We warn workingmen that a new and dangerous foe looms up in the far west. Ling-chi Wang, Scholar: And they found out very quickly, the Chinese are very diligent; very reliable; very hardworking. Southern Senators and Congressmen voted for Chinese exclusion — not because they had a Chinese issue within their own constituency, but because they felt if they attuned themselves to the political exclusionary interests on the Pacific coast, they would gain sympathy for what they wanted to do in their own region of the country, to voters of African background. This placed even more restrictions on the Chinese, by making them carry certificates of identity and residence, which contained their photographs and personal details. Some of it has to do with the fact that we excluded Chinese for 60 years.
David Lei, Community Advocate: Many people think of this Exclusion law as being very racist, very unfair. Despite the nice pay, the work was backbreaking and highly dangerous. And you can see that from what they accomplished — the triumph of taking on the Sierra Nevada, the same way that, 2,000 years earlier, we took on the great mountains of China and built the Great Wall. Renqiu Yu, Historian: When we look back, I think we can learn that, the Chinese have this resilient faith in the founding principles. Ling-chi Wang, Scholar: The first Opium War ended in 1841 with the Treaty of Nanking.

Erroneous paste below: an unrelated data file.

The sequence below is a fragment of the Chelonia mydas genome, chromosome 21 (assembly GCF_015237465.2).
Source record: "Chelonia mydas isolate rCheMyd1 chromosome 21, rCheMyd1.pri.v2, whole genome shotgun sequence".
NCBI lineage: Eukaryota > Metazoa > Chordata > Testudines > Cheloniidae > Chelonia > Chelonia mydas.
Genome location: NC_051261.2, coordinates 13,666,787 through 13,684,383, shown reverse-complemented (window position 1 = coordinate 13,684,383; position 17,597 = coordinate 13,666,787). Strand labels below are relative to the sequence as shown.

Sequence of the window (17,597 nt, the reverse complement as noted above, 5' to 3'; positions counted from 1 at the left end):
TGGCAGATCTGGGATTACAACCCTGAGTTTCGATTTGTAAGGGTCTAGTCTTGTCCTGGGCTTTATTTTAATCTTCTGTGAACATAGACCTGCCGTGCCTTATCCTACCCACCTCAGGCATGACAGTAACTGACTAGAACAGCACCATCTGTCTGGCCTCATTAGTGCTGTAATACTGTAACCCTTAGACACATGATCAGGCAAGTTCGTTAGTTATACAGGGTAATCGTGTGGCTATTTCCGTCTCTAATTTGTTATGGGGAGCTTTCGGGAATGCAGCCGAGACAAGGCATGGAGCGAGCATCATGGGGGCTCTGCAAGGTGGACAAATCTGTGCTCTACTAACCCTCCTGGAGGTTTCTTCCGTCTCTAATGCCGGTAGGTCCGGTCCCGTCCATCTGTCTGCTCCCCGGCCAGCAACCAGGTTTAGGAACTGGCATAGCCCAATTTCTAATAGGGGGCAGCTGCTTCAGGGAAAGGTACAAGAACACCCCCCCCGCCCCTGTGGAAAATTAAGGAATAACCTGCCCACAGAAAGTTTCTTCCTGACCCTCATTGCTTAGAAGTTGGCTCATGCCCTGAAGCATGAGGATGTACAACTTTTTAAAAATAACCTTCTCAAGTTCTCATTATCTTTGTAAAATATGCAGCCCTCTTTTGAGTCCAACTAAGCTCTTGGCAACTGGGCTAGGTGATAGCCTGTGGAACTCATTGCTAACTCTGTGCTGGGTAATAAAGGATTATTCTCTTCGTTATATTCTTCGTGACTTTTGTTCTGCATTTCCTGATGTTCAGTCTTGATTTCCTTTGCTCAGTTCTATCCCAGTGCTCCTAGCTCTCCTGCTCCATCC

Mae Ngai, Historian: And in their wake, come merchants, who also smell opportunity. Mary Ting Yi Lui, Historian: You see people immediately taking up the pen, and writing essays. Though the government had no role in it, the protests were unofficially allowed to continue. Mae Ngai, Historian: China really didn't want to buy much from the United States or from England. There was an ordinance that said that any Chinese who was arrested would have his hair shorn to within an inch of his scalp. It is a most serious mistake for the citizens of the Eastern States to believe that anti-Chinese sentiment is limited to any particular class or faction, creed or nationality. She is a New York-based film editor and has collaborated with Director Ric Burns for the past twenty-three years.